The operations begin in a block 300, with a system reset or restart 300. In response, the platform (i.e., computer system) is initialized in a block 302. During this process, a firmware framework is built to implement the endian byte order shim in accordance with one of the firmware architectures depicted in FIGS. 1 a-b and 2 a-b. Further details of one embodiment of this process are discussed below. After the firmware framework is built, the operating system is booted, and OS run-time operations commence, as depicted by “Continue System Processing” in a block 304.

During ongoing system processing operations, various external firmware API calls will be made by the operating system, such as via an OS device driver 110. In response, in a decision block 306 a determination is made to whether the firmware API call passes big endian-formatted data to and/or from the callee. (In the generic implementation, a decision block similar to block 306 would be employed to determine whether the call passes data having a different endian format than that either native to the underlying processor or currently employed by a bi-endian processor.) If the answer is NO, the call is executed in the normal manner in a block 308, and the logic is returned to block 304 to continue system processing.

If the answer to decision block 306 is YES, the logic proceeds to a block 310 in which the arguments are passed. Generally, zero or more arguments will be passed with the call, either directly, using a pointer to the location of the arguments, or via a call stack or the like containing a set of parameters (i.e., argument values). As indicated by start and end loop blocks 312 and 318, the following operations of decision block 314 and block 316 are then performed on each argument.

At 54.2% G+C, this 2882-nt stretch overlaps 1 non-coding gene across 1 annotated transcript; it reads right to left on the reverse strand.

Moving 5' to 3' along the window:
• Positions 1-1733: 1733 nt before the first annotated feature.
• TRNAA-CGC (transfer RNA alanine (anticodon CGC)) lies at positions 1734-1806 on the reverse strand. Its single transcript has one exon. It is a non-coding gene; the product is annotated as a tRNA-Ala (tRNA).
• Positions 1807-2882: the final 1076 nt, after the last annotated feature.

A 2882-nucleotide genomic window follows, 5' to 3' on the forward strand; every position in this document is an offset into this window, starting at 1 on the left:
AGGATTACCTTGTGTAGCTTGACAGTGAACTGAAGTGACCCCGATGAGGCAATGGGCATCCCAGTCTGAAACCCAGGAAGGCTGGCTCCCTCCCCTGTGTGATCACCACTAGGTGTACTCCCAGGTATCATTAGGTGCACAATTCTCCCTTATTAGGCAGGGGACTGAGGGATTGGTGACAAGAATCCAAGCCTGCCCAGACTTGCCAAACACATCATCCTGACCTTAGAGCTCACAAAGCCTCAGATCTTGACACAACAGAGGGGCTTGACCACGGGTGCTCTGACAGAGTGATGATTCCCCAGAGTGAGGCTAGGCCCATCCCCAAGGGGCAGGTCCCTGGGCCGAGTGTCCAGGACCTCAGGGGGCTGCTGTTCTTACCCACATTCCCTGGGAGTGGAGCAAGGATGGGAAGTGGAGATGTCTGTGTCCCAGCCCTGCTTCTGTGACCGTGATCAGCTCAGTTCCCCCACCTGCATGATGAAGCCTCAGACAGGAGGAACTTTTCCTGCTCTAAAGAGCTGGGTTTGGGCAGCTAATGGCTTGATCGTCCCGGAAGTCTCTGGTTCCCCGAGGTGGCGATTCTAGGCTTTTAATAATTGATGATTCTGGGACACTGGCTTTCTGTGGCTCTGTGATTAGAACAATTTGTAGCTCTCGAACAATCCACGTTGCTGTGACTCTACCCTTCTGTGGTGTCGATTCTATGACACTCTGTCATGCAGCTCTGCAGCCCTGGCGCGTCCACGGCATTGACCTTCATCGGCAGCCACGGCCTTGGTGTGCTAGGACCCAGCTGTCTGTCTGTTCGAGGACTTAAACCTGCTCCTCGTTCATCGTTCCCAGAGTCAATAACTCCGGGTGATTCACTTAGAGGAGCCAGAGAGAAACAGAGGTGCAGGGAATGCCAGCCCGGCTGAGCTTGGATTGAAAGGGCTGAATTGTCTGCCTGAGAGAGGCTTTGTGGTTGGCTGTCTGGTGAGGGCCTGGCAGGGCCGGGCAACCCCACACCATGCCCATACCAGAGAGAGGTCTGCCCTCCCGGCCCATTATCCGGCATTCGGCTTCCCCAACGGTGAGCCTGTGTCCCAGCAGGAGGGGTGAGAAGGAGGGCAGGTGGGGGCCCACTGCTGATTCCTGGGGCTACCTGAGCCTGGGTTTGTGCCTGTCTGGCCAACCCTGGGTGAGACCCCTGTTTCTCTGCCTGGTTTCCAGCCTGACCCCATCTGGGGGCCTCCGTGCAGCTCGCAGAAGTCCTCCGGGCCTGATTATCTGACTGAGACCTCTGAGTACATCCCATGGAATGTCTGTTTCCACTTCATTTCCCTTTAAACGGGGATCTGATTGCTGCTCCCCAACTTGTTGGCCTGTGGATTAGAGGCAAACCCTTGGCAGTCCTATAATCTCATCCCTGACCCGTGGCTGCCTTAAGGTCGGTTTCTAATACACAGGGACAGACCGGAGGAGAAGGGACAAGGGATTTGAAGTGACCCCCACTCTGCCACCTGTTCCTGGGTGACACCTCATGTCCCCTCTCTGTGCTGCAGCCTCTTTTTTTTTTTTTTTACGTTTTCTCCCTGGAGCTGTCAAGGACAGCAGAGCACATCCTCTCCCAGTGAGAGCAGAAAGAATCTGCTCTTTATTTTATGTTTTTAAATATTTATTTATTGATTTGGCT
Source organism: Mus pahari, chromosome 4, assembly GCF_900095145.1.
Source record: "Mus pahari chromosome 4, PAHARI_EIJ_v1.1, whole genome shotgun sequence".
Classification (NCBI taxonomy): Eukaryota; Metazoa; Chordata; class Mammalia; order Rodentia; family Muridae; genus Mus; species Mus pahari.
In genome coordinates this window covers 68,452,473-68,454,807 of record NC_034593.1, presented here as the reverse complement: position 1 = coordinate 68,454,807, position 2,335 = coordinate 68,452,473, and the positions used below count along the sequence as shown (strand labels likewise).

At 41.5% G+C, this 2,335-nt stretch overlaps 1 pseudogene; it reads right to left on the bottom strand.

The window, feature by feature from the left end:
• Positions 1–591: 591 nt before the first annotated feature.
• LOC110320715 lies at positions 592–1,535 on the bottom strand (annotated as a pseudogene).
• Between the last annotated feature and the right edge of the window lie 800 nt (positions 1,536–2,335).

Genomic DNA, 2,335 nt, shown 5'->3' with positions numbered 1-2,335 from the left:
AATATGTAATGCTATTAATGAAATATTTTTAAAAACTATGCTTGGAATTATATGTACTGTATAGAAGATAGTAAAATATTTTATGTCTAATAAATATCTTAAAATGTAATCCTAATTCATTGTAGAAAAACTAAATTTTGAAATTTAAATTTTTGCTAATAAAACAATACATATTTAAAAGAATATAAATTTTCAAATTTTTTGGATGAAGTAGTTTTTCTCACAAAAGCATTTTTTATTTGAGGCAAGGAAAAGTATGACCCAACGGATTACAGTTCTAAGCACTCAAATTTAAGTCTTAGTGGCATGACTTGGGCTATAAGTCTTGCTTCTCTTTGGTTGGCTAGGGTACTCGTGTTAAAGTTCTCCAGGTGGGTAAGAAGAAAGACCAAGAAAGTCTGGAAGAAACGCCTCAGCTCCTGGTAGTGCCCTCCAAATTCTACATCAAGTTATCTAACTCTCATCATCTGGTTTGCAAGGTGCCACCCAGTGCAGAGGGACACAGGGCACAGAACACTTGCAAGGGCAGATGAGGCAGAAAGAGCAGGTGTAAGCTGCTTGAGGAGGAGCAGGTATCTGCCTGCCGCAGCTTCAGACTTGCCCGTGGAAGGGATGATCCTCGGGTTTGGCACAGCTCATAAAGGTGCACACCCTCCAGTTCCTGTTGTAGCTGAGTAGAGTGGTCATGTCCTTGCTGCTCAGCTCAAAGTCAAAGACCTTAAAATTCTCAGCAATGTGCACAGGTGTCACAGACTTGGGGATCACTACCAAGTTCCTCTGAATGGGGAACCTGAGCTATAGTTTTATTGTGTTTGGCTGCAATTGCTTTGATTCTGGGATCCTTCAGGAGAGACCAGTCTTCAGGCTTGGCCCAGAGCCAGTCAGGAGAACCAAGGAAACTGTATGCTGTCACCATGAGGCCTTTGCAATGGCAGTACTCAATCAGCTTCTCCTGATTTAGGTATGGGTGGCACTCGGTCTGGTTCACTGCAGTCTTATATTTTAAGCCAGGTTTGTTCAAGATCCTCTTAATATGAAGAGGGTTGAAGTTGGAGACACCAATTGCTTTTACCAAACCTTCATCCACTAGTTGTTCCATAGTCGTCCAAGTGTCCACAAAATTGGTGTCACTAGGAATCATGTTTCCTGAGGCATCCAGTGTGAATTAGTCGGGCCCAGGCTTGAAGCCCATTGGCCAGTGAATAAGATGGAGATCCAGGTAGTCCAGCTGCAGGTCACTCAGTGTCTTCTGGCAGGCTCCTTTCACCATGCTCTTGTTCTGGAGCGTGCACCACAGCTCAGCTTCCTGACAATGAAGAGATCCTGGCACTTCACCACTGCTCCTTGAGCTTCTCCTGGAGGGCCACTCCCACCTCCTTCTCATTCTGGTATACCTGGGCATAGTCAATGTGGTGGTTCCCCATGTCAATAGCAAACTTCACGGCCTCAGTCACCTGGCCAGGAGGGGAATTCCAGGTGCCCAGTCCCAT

In decision block 314, a determination is made to whether the argument is greater than one byte. If it is, the byte order of the argument is reversed in block 316. This converts the format from big endian to little endian. If the argument is only a single byte, there is no need to reverse the bite order. After reversal of the byte order of all applicable arguments has been completed, the arguments are passed to the called function, which is executed in a block 320.

FIG. 4 shows a set of arguments (Args) 400A having an initial big-endian format that are converted into arguments 400B having a little-endian format. Since Arg 1 in only a single byte in length, there is no conversion performed. However, since each of bytes Args 2-4 is a multi-byte argument, the byte order of each argument is reversed in block 316, as exemplified by the illustrated detail of Arg 4.